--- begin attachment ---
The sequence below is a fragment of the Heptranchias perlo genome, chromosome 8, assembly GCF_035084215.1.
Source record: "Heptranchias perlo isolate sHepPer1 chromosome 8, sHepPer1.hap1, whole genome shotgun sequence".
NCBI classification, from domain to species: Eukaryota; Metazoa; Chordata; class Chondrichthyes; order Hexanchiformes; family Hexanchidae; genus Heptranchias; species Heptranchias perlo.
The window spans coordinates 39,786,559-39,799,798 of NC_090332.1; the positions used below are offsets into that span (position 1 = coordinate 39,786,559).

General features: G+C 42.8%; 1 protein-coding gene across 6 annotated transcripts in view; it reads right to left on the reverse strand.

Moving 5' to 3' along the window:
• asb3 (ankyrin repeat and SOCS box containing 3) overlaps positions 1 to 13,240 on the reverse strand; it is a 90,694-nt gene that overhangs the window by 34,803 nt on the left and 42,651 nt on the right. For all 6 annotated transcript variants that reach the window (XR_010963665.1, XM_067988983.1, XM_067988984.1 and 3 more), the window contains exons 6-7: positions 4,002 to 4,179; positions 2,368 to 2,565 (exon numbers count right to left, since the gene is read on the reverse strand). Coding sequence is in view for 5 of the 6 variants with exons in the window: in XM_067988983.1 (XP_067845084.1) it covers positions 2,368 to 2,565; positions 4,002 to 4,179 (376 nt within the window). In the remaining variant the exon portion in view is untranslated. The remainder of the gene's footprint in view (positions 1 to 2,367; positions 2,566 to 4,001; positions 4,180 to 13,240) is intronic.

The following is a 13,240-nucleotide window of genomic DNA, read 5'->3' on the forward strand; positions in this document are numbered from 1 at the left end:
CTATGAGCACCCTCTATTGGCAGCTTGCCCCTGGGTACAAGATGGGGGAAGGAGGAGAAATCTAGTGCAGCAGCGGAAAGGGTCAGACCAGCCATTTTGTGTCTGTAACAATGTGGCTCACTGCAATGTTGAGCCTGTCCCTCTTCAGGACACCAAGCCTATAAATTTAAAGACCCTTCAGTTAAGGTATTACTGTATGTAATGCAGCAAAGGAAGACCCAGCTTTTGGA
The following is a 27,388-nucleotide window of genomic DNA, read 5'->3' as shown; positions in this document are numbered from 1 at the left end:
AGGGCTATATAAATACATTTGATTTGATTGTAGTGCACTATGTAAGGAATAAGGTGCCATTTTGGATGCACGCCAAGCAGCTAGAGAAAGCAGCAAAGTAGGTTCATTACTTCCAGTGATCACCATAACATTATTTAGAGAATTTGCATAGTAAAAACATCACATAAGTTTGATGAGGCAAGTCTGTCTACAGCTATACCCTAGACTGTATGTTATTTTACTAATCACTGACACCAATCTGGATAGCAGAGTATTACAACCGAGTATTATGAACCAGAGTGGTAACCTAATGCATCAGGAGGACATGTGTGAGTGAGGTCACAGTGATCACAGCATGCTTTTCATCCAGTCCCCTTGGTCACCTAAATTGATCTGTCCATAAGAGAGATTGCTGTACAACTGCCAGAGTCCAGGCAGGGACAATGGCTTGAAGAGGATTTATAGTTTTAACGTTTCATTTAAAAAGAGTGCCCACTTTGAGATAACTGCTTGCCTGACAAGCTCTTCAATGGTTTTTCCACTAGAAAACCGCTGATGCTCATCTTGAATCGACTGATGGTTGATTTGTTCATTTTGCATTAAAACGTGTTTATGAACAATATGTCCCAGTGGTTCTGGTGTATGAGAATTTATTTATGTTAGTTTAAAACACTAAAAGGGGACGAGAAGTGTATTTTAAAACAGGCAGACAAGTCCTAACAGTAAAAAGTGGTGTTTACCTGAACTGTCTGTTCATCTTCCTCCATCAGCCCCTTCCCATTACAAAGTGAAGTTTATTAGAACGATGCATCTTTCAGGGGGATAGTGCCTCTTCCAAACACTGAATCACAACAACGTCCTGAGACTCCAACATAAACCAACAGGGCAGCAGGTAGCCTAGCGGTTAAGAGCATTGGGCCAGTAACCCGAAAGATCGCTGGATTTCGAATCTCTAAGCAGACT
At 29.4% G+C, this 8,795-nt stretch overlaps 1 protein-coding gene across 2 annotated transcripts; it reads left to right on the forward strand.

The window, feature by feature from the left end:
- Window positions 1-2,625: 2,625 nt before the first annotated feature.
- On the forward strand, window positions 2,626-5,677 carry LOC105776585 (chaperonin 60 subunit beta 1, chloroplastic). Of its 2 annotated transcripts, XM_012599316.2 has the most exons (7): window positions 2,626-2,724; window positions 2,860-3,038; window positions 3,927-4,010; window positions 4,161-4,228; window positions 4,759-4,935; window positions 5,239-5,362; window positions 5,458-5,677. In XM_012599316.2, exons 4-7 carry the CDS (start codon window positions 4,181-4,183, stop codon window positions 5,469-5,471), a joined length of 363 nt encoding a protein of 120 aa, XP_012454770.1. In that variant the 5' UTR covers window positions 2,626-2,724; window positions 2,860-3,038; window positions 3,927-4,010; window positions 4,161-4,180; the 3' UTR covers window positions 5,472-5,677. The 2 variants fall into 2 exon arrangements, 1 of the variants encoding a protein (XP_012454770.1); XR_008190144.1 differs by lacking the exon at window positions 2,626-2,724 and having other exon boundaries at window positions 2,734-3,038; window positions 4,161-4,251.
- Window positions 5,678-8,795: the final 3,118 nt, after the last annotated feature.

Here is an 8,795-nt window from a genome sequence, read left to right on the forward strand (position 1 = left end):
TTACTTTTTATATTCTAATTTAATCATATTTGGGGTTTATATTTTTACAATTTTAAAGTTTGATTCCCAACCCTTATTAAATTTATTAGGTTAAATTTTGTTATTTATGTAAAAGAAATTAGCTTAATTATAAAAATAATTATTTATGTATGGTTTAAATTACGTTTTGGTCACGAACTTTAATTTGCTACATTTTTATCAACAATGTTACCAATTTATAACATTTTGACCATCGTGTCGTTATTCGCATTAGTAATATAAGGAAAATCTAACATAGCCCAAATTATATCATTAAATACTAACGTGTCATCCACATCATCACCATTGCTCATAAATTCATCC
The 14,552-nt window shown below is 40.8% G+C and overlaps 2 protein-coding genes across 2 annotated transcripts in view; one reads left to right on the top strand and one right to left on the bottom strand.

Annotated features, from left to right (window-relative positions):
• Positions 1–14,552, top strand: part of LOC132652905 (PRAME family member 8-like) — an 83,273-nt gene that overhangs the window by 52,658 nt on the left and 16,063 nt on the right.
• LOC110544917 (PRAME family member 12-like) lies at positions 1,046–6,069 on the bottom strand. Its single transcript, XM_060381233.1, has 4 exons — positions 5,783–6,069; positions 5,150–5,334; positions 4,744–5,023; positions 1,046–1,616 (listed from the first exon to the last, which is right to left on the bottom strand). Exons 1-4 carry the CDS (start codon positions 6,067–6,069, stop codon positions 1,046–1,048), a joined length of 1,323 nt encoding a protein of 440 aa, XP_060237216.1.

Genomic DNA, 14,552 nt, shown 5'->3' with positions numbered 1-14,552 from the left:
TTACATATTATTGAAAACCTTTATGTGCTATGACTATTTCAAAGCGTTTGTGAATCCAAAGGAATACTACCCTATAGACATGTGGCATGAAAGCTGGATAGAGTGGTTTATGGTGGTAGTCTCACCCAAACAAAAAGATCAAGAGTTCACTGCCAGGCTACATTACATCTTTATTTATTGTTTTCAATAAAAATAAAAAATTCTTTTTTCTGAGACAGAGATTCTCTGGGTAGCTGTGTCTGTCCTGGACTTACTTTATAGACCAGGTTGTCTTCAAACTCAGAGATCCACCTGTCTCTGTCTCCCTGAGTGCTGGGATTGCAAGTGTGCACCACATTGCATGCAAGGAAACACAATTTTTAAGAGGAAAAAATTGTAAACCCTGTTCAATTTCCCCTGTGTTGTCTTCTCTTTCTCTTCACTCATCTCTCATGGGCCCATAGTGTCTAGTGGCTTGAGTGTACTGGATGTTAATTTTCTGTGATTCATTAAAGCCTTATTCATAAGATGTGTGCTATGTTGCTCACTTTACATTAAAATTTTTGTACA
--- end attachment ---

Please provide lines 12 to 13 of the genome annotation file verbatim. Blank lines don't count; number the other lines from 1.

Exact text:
At 29.4% G+C, this 8,795-nt stretch overlaps 1 protein-coding gene across 2 annotated transcripts; it reads left to right on the forward strand.

The window, feature by feature from the left end: